Wow, that was quite a finale. Bates Motel pulled out all the stops in “Midnight,” revealing insight into all the major characters, while showing us how White Pine Bay really operates. In typical finale fashion, the episode ends with one hell of a cliffhanger that really changes the rules for Season 2.
There are so many things to touch on here. The episode opens with Norma approaching Sheriff Romero and asking for protection. As always, Romero is vague, briefly noting that he’ll “handle it,” without providing any further details. I especially like the way Norma obtains the handgun from Dylan to protect herself. It’s interesting how Dylan still seeks Norma’s approval, even if he claims that he wants nothing to do with her. The training was a great moment, with a touch of comedic timing. Likewise, it all led to a tense, underplayed, and effective showdown between Norma, Romero and Abernathy.
The most interesting revelation in “Midnight” is the insight into Norma’s past. I like the way her sexual abuse was foreshadowed in her therapy session (and to be fair, it was foreshadowed with her scar way back in “Nice Town You Picked, Norma”). The conversation with Norman was beautifully acted and directed (I loved the shot with the clock on the mantel), as she confides her secret. Furthermore, the writing is subtle and effective; the scar is not from a knife wound or anything too drastic, but rather from an iron touching down on her leg. And let’s not forger that a smoking iron was one of the first images seen in the pilot. Norma’s scar ultimately serves as a constant reminder of her troubled past.
However, “Midnight” starts to raise the question: how is Norma so functional, considering every man she’s known has been physically or sexually abusive? That is, except for Norman, and I suppose that’s the crux of the series. Regardless, her confession to Norman is one of the best scenes of the series so far. There’s a certain intimacy in confiding a secret, which Norman often equates with a sexual intimacy, like in the scene with Miss Watson arguing on the phone. The older adults treat Norman as one of them, yet he misinterprets their physical and emotional outreach. Norma and Miss Watson are seeking empathy, not sexual contact, and Norman doesn’t quite understand this.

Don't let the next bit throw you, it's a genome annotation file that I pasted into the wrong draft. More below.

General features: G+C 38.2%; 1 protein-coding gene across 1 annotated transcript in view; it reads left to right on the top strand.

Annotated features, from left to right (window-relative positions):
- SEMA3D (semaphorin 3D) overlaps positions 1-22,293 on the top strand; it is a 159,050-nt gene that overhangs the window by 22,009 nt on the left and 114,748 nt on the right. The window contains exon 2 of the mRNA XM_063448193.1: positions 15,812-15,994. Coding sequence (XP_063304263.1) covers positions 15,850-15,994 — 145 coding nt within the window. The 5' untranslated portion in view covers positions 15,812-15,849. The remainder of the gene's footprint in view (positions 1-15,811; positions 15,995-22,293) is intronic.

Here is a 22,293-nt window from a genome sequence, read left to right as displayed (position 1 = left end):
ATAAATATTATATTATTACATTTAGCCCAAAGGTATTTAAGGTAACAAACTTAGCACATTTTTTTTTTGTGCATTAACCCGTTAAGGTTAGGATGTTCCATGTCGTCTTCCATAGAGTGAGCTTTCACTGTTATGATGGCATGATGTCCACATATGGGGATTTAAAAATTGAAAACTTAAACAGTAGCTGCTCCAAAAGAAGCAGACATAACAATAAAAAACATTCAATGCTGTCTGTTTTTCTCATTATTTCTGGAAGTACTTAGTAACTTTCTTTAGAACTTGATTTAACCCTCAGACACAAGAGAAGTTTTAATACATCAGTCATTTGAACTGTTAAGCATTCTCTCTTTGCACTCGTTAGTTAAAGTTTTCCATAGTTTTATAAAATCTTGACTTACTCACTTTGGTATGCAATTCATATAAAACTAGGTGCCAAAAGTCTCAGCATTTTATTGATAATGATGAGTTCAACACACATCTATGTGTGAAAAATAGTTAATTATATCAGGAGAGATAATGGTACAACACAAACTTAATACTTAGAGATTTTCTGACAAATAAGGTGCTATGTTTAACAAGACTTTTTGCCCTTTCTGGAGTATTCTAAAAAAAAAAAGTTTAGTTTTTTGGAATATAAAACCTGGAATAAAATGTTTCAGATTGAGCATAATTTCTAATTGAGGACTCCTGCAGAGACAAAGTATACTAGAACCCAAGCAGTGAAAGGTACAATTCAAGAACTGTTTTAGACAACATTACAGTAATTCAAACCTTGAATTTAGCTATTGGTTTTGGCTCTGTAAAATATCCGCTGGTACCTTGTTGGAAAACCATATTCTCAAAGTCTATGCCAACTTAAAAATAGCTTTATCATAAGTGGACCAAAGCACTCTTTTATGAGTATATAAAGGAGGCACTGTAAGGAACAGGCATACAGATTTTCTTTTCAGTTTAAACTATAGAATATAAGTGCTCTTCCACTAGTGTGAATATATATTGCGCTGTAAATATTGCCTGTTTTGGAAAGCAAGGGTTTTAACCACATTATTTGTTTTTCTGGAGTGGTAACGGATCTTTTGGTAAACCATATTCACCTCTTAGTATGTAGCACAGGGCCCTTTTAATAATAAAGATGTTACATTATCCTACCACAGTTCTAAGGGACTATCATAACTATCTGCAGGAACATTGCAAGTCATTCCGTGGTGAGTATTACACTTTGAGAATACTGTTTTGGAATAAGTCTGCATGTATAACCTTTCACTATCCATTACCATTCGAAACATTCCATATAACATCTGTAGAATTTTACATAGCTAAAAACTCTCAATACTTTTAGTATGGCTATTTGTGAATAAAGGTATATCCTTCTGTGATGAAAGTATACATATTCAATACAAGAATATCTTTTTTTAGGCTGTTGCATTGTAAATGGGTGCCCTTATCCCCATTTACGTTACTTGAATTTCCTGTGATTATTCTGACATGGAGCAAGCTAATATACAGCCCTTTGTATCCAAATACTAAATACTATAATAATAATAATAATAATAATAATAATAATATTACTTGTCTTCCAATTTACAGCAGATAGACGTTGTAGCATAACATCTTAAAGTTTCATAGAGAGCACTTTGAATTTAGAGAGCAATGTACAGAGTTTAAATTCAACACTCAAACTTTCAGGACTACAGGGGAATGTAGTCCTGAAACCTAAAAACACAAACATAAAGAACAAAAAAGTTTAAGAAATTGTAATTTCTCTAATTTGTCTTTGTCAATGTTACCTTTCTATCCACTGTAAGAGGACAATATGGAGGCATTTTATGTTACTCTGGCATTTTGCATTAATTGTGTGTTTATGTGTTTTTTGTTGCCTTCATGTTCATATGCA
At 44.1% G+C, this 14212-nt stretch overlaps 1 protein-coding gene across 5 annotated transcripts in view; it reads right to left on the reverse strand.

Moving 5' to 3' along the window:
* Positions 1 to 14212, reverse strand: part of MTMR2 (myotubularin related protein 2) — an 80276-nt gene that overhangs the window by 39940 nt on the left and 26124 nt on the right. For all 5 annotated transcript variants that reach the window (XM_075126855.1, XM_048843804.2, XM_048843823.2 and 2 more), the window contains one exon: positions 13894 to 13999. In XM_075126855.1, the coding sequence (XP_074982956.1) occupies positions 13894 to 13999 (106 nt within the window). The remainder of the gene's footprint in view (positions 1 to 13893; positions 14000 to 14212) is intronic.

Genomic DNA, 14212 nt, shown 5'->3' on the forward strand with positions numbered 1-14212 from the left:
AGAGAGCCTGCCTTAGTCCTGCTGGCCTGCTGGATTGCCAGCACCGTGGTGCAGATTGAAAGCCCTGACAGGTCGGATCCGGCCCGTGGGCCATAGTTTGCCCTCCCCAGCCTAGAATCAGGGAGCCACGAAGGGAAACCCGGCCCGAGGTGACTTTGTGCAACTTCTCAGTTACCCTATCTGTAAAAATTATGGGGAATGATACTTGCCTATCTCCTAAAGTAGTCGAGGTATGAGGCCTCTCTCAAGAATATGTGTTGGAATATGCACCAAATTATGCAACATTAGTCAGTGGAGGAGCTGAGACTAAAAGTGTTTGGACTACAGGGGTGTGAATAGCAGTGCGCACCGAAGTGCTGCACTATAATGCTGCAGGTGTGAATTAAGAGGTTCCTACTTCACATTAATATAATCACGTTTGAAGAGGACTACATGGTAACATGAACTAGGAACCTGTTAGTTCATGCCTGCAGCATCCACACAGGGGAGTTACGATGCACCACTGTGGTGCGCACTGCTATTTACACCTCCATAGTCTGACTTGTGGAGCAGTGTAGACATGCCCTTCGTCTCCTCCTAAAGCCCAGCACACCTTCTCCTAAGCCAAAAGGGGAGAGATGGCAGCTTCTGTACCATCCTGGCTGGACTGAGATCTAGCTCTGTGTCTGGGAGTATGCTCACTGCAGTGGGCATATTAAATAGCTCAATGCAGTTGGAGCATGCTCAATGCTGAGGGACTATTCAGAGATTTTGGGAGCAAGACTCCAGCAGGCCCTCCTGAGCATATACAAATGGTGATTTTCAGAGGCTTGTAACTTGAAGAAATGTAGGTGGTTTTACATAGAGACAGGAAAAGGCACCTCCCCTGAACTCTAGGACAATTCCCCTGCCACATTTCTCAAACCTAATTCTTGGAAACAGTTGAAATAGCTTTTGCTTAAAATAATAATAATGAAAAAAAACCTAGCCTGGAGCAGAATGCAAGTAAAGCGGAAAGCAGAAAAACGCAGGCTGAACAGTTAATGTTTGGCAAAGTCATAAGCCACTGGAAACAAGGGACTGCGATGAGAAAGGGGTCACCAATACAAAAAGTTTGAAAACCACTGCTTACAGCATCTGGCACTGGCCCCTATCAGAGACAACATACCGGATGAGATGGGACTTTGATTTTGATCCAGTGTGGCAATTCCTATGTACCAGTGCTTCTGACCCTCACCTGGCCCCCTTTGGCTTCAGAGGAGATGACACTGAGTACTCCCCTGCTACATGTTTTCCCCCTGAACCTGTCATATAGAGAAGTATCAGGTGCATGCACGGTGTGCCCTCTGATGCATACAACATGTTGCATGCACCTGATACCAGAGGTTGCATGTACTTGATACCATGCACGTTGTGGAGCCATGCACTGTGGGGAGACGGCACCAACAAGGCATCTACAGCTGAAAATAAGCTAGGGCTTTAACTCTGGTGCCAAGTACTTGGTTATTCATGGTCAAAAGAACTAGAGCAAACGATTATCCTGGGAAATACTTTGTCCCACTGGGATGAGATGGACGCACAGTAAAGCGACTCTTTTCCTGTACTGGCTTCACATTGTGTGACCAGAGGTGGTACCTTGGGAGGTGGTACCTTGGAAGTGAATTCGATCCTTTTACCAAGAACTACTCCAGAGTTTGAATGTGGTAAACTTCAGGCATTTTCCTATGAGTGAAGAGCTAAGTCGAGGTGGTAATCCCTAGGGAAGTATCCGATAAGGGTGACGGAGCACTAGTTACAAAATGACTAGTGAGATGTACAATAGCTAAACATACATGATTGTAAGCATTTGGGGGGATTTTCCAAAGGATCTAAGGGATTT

It’s interesting that Norma and Norman are so often abused by the characters they come into contact with. There’s an inevitability to the series (we know how it ends, after all), and a certain sadness in knowing that these two are doomed to a truly morbid conclusion. So, I suppose we really shouldn’t be surprised by Norman’s actions at the end of “Midnight.” However, in killing Miss Watson (by slitting her throat, no less), the writers have taken a huge leap forward… some might even argue too far.
After all, this murder has no context whatsoever (other than Miss Watson being physically attractive?) and is just as cruel as the shower scene of Psycho. He’s not protecting anyone by murdering his teacher, not even himself. Regardless, Norman and his mother get to have their happy ending, while we, the audience, know what truly occurred. Then again, even Norma suspects the worst; a fugue state is never a good sign.
And, so ends the first season of Bates Motel - just as twisted and compelling as how it started. The show-runners have done a phenomenal job with the series; they clearly have a tremendous respect for the source material, and have found some stellar actors to carry the performances. I throughly enjoyed these ten episodes, and I’m eagerly looking forward to next season (which starts filming this summer).
If you’ve been reading my reviews, I thank you for your time, your comments, and your speculation. I’ll see you all next spring for season 2!
Note: This review is taken from Review Hub Central.